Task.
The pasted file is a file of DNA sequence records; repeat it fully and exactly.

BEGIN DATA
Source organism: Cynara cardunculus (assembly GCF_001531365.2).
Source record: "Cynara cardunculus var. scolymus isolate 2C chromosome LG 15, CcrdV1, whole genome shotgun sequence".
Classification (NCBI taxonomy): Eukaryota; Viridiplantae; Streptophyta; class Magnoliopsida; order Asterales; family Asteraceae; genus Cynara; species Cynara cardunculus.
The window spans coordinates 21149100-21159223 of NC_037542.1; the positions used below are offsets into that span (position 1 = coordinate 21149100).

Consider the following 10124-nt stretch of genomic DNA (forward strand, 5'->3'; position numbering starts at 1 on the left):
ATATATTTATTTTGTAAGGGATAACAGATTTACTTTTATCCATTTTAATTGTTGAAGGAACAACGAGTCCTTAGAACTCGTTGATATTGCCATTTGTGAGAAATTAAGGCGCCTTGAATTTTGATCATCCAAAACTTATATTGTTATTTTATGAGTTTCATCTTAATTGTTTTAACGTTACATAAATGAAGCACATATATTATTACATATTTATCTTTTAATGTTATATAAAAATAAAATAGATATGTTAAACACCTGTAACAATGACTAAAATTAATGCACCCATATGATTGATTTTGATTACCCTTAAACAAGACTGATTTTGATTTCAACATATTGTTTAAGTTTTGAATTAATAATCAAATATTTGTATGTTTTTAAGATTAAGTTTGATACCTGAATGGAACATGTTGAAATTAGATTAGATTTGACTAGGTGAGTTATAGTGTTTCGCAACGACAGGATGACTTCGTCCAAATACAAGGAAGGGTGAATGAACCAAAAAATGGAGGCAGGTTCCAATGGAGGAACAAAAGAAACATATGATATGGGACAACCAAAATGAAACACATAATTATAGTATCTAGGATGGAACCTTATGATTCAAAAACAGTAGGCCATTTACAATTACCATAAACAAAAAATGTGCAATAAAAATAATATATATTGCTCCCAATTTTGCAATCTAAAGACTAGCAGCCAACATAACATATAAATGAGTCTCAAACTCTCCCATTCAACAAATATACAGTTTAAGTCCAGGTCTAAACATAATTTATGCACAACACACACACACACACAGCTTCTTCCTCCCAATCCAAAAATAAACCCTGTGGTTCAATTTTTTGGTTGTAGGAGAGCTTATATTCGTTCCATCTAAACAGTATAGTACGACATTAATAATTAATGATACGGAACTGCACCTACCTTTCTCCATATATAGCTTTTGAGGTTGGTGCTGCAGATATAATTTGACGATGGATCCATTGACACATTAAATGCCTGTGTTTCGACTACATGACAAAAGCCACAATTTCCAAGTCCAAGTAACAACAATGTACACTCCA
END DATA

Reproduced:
Source organism: Cynara cardunculus (assembly GCF_001531365.2).
Source record: "Cynara cardunculus var. scolymus isolate 2C chromosome LG 15, CcrdV1, whole genome shotgun sequence".
Classification (NCBI taxonomy): Eukaryota; Viridiplantae; Streptophyta; class Magnoliopsida; order Asterales; family Asteraceae; genus Cynara; species Cynara cardunculus.
The window spans coordinates 21149100-21159223 of NC_037542.1; the positions used below are offsets into that span (position 1 = coordinate 21149100).

Consider the following 10124-nt stretch of genomic DNA (forward strand, 5'->3'; position numbering starts at 1 on the left):
ATATATTTATTTTGTAAGGGATAACAGATTTACTTTTATCCATTTTAATTGTTGAAGGAACAACGAGTCCTTAGAACTCGTTGATATTGCCATTTGTGAGAAATTAAGGCGCCTTGAATTTTGATCATCCAAAACTTATATTGTTATTTTATGAGTTTCATCTTAATTGTTTTAACGTTACATAAATGAAGCACATATATTATTACATATTTATCTTTTAATGTTATATAAAAATAAAATAGATATGTTAAACACCTGTAACAATGACTAAAATTAATGCACCCATATGATTGATTTTGATTACCCTTAAACAAGACTGATTTTGATTTCAACATATTGTTTAAGTTTTGAATTAATAATCAAATATTTGTATGTTTTTAAGATTAAGTTTGATACCTGAATGGAACATGTTGAAATTAGATTAGATTTGACTAGGTGAGTTATAGTGTTTCGCAACGACAGGATGACTTCGTCCAAATACAAGGAAGGGTGAATGAACCAAAAAATGGAGGCAGGTTCCAATGGAGGAACAAAAGAAACATATGATATGGGACAACCAAAATGAAACACATAATTATAGTATCTAGGATGGAACCTTATGATTCAAAAACAGTAGGCCATTTACAATTACCATAAACAAAAAATGTGCAATAAAAATAATATATATTGCTCCCAATTTTGCAATCTAAAGACTAGCAGCCAACATAACATATAAATGAGTCTCAAACTCTCCCATTCAACAAATATACAGTTTAAGTCCAGGTCTAAACATAATTTATGCACAACACACACACACACACAGCTTCTTCCTCCCAATCCAAAAATAAACCCTGTGGTTCAATTTTTTGGTTGTAGGAGAGCTTATATTCGTTCCATCTAAACAGTATAGTACGACATTAATAATTAATGATACGGAACTGCACCTACCTTTCTCCATATATAGCTTTTGAGGTTGGTGCTGCAGATATAATTTGACGATGGATCCATTGACACATTAAATGCCTGTGTTTCGACTACATGACAAAAGCCACAATTTCCAAGTCCAAGTAACAACAATGTACACTCCA